Some of the AFM’s abusive techniques appear outside the offending Appendix M. For instance, the use of the Fear Up technique allows for the identification of “a preexisting fear or creates a fear within the source… [and] then links the elimination or reduction of the fear to cooperation on the part of the source.” The previous version of the AFM, one which was in effect at the time of the passage of the Detainee Treatment Act of 2005, warned that the use of Fear Up had “the greatest potential to violate the law of war.” That version only allowed for “the exploitation of a source’s pre-existing fear during the period of capture and interrogation.” The Obama administration-approved 2006 version allows for the creation of new fears. This is a psychological manipulation that moves that technique into the area of war crimes.
There were other changes to the current version of the AFM as well. One particularly pernicious modification concerned the use of drugs in interrogations. The instructions now allowed greater latitude for drugs that cause disruption of the senses and temporary psychosis. The Obama administration-approved AFM only prohibits “drugs that may induce lasting or permanent mental alteration or damage.” The pre-2006 AFM had specifically prohibited “chemically induced psychosis,” but this language has been dropped in the current AFM.
The changes in the Army Field Manual have been sharply criticized by numerous human rights groups, including Physicians for Human Rights, Center for Constitutional Rights, Amnesty International, ACLU, The Constitution Project, and others. Even so, the Department of Defense and its supposed “experts” on interrogation have clung to the Bush-era Army Field Manual, and despite your indication otherwise, have demonstrated no inclination to change that policy. Recently, the Public Affairs Office at Guantanamo confirmed that it uses Appendix M techniques in some of its interrogations.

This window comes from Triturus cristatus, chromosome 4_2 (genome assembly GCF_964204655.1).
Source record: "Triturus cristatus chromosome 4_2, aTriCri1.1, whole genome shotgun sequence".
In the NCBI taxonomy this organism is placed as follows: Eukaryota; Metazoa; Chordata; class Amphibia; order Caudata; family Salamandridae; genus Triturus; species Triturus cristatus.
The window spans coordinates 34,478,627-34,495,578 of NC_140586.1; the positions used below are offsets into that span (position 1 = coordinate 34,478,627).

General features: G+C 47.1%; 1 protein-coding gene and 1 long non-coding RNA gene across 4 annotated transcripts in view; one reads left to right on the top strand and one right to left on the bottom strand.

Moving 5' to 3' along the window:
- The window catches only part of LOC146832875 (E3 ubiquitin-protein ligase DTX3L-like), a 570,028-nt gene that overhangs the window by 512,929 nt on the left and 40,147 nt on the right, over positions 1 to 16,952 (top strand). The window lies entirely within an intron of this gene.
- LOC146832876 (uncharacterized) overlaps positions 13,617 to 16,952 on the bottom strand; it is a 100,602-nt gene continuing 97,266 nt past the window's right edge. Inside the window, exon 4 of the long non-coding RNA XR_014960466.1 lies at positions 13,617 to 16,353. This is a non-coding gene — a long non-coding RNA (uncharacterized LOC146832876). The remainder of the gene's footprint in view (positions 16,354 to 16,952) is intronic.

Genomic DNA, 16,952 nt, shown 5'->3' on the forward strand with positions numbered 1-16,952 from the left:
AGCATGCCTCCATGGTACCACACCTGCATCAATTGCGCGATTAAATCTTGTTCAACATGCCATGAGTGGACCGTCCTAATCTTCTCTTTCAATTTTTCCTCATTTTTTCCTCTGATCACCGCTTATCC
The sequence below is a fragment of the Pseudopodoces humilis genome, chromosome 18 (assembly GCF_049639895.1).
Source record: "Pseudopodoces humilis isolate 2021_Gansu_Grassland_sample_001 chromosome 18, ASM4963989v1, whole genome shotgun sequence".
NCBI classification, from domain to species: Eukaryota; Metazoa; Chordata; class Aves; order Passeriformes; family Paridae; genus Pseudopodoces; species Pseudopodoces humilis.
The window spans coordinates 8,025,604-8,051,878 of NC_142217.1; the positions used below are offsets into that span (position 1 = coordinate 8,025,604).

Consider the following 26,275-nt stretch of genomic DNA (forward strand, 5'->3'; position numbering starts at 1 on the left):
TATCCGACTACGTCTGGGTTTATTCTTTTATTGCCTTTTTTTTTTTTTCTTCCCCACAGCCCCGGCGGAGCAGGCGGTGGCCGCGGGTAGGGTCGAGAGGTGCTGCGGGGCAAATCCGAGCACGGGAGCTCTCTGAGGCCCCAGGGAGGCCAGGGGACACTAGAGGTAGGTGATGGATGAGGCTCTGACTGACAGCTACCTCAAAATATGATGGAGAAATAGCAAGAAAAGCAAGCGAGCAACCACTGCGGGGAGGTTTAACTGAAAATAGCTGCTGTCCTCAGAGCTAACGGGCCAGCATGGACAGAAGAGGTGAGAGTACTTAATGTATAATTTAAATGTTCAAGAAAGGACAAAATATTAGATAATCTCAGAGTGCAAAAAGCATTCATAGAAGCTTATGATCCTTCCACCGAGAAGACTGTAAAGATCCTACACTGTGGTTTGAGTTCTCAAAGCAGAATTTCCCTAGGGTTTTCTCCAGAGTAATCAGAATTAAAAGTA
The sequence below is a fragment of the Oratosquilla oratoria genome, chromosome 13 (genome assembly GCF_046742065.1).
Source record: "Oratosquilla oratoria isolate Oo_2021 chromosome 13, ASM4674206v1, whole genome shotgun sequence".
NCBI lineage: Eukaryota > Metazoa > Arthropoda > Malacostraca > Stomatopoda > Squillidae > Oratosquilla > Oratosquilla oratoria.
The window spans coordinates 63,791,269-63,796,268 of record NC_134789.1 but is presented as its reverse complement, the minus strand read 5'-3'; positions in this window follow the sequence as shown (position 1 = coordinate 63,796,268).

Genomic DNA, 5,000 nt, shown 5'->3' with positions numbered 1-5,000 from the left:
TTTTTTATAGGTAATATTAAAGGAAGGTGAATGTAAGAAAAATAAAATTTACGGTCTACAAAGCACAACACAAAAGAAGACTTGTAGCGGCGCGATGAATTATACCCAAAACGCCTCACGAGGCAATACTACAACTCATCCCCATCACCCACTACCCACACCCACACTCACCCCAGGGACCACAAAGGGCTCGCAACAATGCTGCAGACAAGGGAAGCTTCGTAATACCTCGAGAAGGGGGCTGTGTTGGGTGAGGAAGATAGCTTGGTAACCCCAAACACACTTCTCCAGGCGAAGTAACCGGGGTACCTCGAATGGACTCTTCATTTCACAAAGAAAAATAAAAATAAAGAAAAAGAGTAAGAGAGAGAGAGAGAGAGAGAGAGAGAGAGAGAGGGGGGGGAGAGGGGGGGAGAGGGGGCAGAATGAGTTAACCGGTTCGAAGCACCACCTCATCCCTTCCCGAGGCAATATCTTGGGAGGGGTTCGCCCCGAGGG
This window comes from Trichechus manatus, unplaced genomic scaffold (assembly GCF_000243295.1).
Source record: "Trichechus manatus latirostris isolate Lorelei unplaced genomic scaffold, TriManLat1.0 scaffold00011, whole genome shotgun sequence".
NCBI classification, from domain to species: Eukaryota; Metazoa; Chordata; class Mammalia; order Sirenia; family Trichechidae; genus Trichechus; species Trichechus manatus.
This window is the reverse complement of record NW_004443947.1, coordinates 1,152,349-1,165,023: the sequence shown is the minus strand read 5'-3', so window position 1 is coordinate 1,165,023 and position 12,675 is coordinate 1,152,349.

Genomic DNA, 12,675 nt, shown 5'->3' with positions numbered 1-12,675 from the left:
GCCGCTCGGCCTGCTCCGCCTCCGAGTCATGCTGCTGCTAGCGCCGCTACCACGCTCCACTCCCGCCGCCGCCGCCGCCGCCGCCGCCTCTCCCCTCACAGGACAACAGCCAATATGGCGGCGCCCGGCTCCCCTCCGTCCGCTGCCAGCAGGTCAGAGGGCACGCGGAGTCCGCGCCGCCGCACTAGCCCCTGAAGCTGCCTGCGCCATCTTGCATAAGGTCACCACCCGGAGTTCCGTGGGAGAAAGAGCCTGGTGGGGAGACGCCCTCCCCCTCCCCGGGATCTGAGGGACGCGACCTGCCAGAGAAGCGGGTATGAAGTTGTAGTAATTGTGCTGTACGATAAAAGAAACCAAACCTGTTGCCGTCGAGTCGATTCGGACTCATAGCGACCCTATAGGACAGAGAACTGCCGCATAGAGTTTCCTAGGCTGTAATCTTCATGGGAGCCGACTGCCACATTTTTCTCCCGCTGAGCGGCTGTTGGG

The procedures by which the examination of interrogation techniques by U.S. forces are being evaluated have zero transparency. We do not know what experts are being consulted, nor can we examine their suggestions or critiques. Given the recent history of the widespread use of coercive interrogation techniques throughout both intelligence and Department of Defense centers of operation, and the ongoing use of some of these techniques, the public trust in the processes by which these issues are being examined within government agencies, including the Interrogations Special Task Force, is essentially zero.
We need an open, public investigation of these issues. You indicate that a “highly skilled team to interrogate ‘high-value detainees'” will soon be operational. What would such a team look like? What interrogation techniques will they be allowed to use? What is the process of “review” currently underway in the Obama administration on matters related to the AFM? What has the Senate Intelligence Committee done in relation to these issues?
The use of the AFM goes to the heart of the continuing scandal that surrounds the use of torture by the United States. The AFM allows the use of techniques that violate the Geneva Conventions, U.S. law, and international treaties, such as the Convention Against Torture, to which the U.S. is a signatory. Your defense of the Army Field Manual is wrong, or misguided. I hope that you reassess this position as soon as possible. We cannot have the chairperson of a congressional committee that exists in a watchdog capacity upon the intelligence agencies of this country be someone who supports the use of illegal and abusive interrogation techniques by those same agencies.
Jeffrey Kaye, Ph.D.
San Francisco, CA